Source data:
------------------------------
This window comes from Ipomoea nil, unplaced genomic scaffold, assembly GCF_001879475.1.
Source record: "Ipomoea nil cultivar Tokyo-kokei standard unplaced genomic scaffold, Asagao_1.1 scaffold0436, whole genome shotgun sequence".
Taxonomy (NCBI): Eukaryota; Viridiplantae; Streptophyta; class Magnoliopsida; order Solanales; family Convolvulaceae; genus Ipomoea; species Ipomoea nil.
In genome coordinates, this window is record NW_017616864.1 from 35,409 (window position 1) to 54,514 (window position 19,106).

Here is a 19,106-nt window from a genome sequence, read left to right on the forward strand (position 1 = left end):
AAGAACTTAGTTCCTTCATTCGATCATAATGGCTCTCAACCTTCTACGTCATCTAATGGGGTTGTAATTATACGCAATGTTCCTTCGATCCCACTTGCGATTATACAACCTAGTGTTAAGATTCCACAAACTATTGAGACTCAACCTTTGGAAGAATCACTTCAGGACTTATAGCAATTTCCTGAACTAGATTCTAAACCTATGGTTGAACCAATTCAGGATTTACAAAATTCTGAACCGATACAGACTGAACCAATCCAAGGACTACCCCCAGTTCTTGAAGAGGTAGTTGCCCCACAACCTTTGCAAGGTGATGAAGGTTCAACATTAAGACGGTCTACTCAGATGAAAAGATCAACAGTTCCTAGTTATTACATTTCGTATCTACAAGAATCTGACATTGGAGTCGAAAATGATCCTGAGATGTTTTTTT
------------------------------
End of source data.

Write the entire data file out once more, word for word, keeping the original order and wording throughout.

This window comes from Ipomoea nil, unplaced genomic scaffold, assembly GCF_001879475.1.
Source record: "Ipomoea nil cultivar Tokyo-kokei standard unplaced genomic scaffold, Asagao_1.1 scaffold0436, whole genome shotgun sequence".
Taxonomy (NCBI): Eukaryota; Viridiplantae; Streptophyta; class Magnoliopsida; order Solanales; family Convolvulaceae; genus Ipomoea; species Ipomoea nil.
In genome coordinates, this window is record NW_017616864.1 from 35,409 (window position 1) to 54,514 (window position 19,106).

Here is a 19,106-nt window from a genome sequence, read left to right on the forward strand (position 1 = left end):
AAGAACTTAGTTCCTTCATTCGATCATAATGGCTCTCAACCTTCTACGTCATCTAATGGGGTTGTAATTATACGCAATGTTCCTTCGATCCCACTTGCGATTATACAACCTAGTGTTAAGATTCCACAAACTATTGAGACTCAACCTTTGGAAGAATCACTTCAGGACTTATAGCAATTTCCTGAACTAGATTCTAAACCTATGGTTGAACCAATTCAGGATTTACAAAATTCTGAACCGATACAGACTGAACCAATCCAAGGACTACCCCCAGTTCTTGAAGAGGTAGTTGCCCCACAACCTTTGCAAGGTGATGAAGGTTCAACATTAAGACGGTCTACTCAGATGAAAAGATCAACAGTTCCTAGTTATTACATTTCGTATCTACAAGAATCTGACATTGGAGTCGAAAATGATCCTGAGATGTTTTTTT